Train wreck coming?

Bruce Pearl's first three Tennessee basketball teams were characterized by the three Es - energy, effort and enthusiasm. Win or lose, the Vols would exhibit those traits.

Not lately, however. Several opponents have played with more energy, more effort and more enthusiasm than the Big Orange the past two seasons - none more dramatically than Southern Cal, which mauled Tennessee 77-55 Saturday afternoon in Los Angeles.

"I thought we lacked energy right from the beginning," Pearl conceded earlier today. "The one aspect you can control is the passion you play with and the intensity and effort. That's what has us (coaches) the most frustrated and discouraged."

Pearl has said many times that it's not his job to coach effort, insisting the players must be accountable in that area. Asked what the Vols can do to get their effort level where it needs to be, sophomore Scotty Hopson replied:

"I think just being excited about playing the game of basketball. Go out and love the game, play the game like it needs to be played. Our leadership will definitely have to step up. Even myself, I'll have to lead better, and just come out and play basketball the way it needs to be played."

The Vols certainly failed in that regard on Saturday. Although the jet lag following a long flight and the three-hour change in time zones made Tennessee's task a little tougher, the 22-point loss can't be blamed on those two factors. After all, the Vols arrived in LA on Thursday and had a full day to acclimate before playing on Saturday. Moreover, the Big Orange made a similar cross-country excursion in December of 2007 before whipping a very good Gonzaga team 82-72 in Seattle.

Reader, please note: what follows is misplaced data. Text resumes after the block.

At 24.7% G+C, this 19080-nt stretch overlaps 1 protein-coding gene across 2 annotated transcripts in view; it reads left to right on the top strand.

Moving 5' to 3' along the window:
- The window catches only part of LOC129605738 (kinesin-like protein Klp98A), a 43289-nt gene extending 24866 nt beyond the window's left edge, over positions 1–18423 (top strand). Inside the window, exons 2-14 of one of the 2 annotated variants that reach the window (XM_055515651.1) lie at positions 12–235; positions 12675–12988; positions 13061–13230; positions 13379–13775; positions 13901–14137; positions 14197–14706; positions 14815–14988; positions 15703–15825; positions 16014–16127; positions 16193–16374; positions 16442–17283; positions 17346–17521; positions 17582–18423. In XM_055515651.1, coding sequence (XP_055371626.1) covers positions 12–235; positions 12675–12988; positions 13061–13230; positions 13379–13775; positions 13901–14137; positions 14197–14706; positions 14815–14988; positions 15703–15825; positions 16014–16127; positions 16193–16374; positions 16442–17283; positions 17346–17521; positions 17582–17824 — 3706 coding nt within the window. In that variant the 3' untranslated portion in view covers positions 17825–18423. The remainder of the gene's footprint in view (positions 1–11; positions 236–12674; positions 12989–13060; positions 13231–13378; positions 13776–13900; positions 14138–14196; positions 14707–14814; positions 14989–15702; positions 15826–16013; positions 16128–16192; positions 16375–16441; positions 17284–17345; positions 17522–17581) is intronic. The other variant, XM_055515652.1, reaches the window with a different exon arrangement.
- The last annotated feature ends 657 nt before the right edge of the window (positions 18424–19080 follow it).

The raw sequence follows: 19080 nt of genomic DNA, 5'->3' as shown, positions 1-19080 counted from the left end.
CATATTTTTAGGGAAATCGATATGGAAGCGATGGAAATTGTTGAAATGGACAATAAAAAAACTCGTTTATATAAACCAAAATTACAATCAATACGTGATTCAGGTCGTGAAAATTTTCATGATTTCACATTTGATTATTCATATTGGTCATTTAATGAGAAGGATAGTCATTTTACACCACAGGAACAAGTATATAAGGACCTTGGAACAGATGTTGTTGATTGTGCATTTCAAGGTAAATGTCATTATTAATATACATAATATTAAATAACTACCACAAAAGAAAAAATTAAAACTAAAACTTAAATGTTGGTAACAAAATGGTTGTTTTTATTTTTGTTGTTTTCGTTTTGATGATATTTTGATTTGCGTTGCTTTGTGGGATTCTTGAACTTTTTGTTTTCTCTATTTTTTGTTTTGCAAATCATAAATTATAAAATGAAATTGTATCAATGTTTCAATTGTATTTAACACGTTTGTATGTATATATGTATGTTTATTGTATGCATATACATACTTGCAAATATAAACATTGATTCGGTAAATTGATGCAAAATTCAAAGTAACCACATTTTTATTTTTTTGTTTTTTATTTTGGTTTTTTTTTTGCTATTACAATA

"Those are all excuses," Pearl said of the jet lag and time-zone obstacles. "I can't excuse what I see and what you see.... We had time to recover from that to be able to play with greater intensity."

Clearly, Tennessee's intensity and effort were missing in action on Saturday. When asked if boosting the effort level of a senior-laden team is more of a challenge, Pearl replied: "It can be harder because we have some guys that are set in their ways. But I think they see it, and I think they'll work to overcome it."

Saturday's loss at Southern Cal was reminiscent of last December's 88-72 loss at Temple in that the Vols went on the road and failed to match the energy of a fired-up opponent.

"We went to Temple last year and had a similar result," Pearl recalled. "We learned some from it. Did we learn enough to right the ship completely? No."

Instead, the Vols suffered a first-round loss in the NCAA Tournament last March and finished 21-13, matching the worst loss total of Pearl's coaching career.

The 2008-09 team will be remembered for giving inconsistent effort and faltering in the face of adversity. The effort this season, though still spotty, had been better until the USC fiasco. As for adversity, the 2009-10 Vols hadn't really encountered any until they faced a 33-20 halftime deficit on Saturday. They promptly wilted.

"Some of the things we saw Saturday are some of the things we saw a year ago," Pearl said. "So, there's that 'Uh-oh, here we go again. We really haven't turned the corner. We really haven't grown enough to be a championship team.'"

The Vols scarcely resembled a competent team - much less a championship team - Saturday in Los Angeles. With 20 regular-season games remaining, however, they have a chance to right the ship.

"We still have some time to get that going," Pearl said. "But, obviously, we're running out of time."

Tennessee won eight of its first nine games en route to a No. 9 national ranking. The loss was a 73-72 squeaker to No. 6 Purdue at the Virgin Islands on Nov. 23. Southern Cal was the first real test since then, and Pearl was eager to see if his team would step up its play against the stepped-up level of competition.

"We didn't," he said.

The reason? Tennessee didn't match the Trojans' energy, effort or enthusiasm. Based on recent practices, Pearl couldn't have been terribly surprised.

"There are no excuses," he said. "I don't like to be proven right but I've not been able to get 'em to train yet."

And, unless that changes soon, a once-promising season could turn into a "train" wreck.


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